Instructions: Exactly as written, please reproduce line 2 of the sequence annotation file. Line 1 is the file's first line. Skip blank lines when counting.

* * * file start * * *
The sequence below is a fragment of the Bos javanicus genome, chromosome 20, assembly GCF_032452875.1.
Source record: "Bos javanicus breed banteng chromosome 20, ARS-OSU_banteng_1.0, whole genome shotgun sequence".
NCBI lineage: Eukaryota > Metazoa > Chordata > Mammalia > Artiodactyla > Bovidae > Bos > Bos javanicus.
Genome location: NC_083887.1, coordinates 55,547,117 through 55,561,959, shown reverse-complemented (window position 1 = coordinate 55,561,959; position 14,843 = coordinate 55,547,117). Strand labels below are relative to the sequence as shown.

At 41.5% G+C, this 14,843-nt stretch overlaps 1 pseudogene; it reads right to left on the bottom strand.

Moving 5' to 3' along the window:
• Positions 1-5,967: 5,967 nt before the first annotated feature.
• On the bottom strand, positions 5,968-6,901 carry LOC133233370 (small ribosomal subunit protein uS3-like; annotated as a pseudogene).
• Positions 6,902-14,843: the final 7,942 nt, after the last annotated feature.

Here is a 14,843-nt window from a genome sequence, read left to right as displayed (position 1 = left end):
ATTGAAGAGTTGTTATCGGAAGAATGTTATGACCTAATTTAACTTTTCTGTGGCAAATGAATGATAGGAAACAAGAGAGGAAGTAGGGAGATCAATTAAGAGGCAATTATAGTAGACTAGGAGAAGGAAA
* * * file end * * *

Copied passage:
Source record: "Bos javanicus breed banteng chromosome 20, ARS-OSU_banteng_1.0, whole genome shotgun sequence".